Given this is an idea in a blog post and not a piece of proposed legislation, the whole “upvote/downvote” thing doesn’t really work. You’re free to share this post if you like, though!

  2. Dan

    The beauty of the term “Legion of Idiots” is that it accurately (albeit sadly) shows that they consist of massive numbers (a Roman legion consisting of about 5000 soldiers). Unfortunately, the resulting size of the list is going to greatly diminish its value.

  3. Raccoon Strait

    That idea about mandatory vasectomy’s is a good one. Apply it to anyone of high school age that has shown any propensity or expressed any desire to run for any public office (school governments don’t count, unless those are gateway positions). It will take time, but eventually we can cull the herd to the point that no one who wants to be a politician will be left and we can find actual thinking people and sentence them to office for the good deeds they have done.

  4. JD

    The flaw in this plan is the same people who would vote on the stupidity index are the same people who voted for the legislators who proposed the stupid laws to begin with.

    But an alternative does exist. I defer to the master himself, Robert Heinlein:

    “I note one proposal to make this Congress a two-house body. Excellent — the more impediments to legislation the better. But, instead of following tradition, I suggest one house of legislators, another whose single duty is to repeal laws. Let the legislators pass laws only with a two-thirds majority … while the repealers are able to cancel any law through a mere one-third minority. Preposterous? Think about it. If a bill is so poor that it cannot command two-thirds of your consents, is it not likely that it would make a poor law? And if a law is disliked by as many as one-third is it not likely that your would be better off without it?”

      1. Bryan Burroughs

        Frankly, I’m surprised that you frequently manage to get two reasonably formed sentences in succession sometimes: p

  5. Tom H

    I have a candidate for SFL index. In my town of 45K we have a councilman running for mayor. He has proposed a city ordinance making abortion illegal. Never mind there is no place to get an abortion here.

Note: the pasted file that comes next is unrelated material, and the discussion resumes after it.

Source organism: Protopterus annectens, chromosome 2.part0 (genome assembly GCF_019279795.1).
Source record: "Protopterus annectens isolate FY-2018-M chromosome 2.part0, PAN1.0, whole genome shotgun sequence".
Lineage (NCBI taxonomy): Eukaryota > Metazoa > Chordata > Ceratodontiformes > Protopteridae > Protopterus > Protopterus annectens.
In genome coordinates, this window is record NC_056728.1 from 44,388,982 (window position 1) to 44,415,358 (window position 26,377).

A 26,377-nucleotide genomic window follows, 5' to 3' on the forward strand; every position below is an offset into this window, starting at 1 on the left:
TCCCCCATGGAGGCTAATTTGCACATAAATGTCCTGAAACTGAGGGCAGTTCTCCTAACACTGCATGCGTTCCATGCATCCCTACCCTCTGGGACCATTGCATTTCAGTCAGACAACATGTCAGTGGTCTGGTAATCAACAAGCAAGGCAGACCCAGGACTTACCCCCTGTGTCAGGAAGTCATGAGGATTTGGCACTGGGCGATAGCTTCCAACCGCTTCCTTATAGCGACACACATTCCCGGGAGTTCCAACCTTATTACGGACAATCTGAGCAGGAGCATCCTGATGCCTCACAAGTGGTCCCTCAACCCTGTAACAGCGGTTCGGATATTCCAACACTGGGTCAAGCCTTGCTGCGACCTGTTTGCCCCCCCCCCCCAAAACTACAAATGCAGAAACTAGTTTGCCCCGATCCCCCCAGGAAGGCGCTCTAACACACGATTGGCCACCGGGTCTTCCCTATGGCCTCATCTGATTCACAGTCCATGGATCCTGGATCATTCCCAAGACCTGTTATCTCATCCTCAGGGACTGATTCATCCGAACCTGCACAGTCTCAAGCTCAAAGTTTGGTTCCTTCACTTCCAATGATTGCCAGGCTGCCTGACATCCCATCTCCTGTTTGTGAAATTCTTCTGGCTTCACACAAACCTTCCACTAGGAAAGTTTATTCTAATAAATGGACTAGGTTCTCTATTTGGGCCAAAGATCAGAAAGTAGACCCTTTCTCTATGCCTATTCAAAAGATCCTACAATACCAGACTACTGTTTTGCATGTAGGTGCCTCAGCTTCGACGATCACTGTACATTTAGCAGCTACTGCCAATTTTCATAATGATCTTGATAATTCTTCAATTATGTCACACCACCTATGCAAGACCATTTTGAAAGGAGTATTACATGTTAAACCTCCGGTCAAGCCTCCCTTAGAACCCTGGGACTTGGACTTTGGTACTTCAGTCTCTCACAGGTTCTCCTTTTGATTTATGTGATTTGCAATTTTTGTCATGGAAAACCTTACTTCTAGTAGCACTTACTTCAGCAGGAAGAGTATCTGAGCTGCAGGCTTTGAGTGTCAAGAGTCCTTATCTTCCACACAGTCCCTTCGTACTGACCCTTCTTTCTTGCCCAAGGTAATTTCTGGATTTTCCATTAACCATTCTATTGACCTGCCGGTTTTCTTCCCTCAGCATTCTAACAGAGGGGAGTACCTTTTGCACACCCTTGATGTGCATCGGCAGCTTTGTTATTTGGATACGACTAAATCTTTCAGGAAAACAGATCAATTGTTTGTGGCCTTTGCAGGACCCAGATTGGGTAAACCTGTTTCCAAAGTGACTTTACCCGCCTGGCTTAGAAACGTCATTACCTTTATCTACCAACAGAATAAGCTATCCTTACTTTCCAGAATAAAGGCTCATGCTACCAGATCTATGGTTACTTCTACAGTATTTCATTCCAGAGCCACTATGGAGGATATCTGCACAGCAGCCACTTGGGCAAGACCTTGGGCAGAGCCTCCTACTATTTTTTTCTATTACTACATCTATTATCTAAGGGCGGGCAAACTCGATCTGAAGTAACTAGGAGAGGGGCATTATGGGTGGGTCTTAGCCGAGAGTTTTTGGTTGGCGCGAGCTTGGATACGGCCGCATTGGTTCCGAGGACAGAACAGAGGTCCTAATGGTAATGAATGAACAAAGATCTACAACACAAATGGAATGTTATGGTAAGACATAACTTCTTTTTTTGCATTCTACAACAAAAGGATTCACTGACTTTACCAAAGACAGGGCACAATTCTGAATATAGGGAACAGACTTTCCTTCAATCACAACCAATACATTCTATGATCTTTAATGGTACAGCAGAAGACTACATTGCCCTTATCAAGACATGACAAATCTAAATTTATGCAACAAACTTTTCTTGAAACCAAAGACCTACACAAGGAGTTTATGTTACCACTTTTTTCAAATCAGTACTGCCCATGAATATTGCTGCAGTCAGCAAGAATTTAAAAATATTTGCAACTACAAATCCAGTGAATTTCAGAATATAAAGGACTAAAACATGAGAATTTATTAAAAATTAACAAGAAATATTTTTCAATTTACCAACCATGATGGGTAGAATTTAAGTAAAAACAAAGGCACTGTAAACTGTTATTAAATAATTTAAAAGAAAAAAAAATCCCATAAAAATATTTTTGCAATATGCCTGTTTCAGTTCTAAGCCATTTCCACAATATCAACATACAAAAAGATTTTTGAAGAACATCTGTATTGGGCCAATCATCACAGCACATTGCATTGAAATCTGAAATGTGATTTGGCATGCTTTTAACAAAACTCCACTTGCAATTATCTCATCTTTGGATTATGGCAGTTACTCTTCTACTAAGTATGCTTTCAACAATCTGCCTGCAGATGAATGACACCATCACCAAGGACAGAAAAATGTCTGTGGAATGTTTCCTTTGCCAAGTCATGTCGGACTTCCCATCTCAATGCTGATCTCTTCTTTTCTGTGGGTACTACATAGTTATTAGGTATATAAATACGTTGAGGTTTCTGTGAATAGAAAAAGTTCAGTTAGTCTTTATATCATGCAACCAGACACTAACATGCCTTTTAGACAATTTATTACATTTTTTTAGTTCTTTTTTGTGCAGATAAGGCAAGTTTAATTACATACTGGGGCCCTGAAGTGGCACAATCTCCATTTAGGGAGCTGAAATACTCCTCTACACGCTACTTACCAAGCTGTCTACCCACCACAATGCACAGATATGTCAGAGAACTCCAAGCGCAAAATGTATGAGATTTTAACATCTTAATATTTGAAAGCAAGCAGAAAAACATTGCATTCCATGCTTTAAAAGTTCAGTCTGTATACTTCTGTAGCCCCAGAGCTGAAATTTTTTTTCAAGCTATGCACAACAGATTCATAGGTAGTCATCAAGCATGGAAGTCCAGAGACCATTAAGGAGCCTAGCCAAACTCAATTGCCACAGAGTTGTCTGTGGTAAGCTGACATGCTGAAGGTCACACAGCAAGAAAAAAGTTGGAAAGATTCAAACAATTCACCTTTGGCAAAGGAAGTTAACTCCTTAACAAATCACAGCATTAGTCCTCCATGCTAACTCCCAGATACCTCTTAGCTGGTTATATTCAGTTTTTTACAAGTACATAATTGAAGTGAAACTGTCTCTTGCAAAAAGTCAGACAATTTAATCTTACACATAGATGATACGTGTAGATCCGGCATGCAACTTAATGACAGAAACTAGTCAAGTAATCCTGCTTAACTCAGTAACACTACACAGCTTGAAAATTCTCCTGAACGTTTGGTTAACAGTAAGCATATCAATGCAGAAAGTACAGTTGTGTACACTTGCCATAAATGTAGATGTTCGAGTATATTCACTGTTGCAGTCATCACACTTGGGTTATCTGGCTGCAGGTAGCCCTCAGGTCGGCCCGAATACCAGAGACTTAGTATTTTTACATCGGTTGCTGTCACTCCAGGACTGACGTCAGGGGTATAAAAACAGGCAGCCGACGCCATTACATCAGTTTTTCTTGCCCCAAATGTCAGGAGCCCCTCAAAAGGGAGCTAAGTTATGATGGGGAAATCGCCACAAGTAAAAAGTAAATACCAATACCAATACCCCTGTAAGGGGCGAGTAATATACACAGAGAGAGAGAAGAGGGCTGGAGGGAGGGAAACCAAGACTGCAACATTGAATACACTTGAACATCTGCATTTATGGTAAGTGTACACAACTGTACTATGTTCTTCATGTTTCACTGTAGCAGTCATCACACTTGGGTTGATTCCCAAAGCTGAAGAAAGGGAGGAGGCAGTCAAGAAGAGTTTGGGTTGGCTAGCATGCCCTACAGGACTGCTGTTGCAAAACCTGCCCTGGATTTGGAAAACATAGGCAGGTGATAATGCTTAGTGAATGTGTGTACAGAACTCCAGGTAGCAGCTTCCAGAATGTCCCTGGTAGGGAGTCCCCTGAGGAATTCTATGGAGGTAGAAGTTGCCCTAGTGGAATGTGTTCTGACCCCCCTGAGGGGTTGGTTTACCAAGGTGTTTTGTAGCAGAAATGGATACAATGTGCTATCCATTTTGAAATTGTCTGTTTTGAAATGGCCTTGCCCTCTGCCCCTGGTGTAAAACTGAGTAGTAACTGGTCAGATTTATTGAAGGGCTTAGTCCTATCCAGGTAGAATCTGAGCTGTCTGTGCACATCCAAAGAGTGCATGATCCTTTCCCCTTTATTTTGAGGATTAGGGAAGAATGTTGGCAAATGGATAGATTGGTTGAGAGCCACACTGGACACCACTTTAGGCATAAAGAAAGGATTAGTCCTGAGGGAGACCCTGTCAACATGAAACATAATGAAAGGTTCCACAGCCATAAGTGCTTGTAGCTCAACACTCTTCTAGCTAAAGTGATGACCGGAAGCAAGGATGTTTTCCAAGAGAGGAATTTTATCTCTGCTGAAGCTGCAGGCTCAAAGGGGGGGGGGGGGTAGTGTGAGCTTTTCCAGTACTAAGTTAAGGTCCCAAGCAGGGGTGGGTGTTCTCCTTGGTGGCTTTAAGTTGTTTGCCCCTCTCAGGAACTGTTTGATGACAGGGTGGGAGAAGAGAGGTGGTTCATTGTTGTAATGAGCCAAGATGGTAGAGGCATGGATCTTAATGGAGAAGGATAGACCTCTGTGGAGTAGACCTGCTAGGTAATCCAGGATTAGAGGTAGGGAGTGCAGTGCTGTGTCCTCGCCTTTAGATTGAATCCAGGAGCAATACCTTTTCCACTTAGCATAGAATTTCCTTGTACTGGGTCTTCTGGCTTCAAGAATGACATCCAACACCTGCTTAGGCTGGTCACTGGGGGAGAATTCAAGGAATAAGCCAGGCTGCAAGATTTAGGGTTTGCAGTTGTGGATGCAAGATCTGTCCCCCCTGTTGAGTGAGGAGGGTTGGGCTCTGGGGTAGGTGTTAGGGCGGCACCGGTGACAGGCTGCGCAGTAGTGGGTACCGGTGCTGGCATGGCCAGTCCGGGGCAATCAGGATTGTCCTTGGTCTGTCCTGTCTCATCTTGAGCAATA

6. Anonymous Coward

    How do I nominate the National Popular Vote Compact? This is both monumentally stupid (throwing away a state’s electoral power) and wide spread with many legislators in multiple state’s writing this.

  7. Howl

    CLS, though you claim “this is an idea in a blog post and not a piece of proposed legislation,” it damn well should be. And don’t worry about planning “for every contingency.” We can work the kinks out later, as they say. In the meantime,

  8. Ned Freed has been around for a while. Check it out.

    My personal favorite was when the Texas Legislature passed a resolution commending Albert DeSalvo for his “efforts a population control”. This was actually a demonstration that nobody in the legislature was actually reading the stuff they were voting on.

  9. Matt G Brown

    I rarely write here, but I have to disagree very strongly. I think legislatures should absolutely be able to appoint state birds, &etc. To the argument that it’s a waste of time and money, I live in Florida. Look at the other laws; our state statutes could be improved by replacing almost any of them with a state bird.

    Our state bird is the Northern Mockingbird, which either reveals a sly cynicism on the part of our legislature or their stupidity, another point in favor of bird laws (as opposed to Bird Law, which I don’t understand.)

    The upvote thing sounds fine though.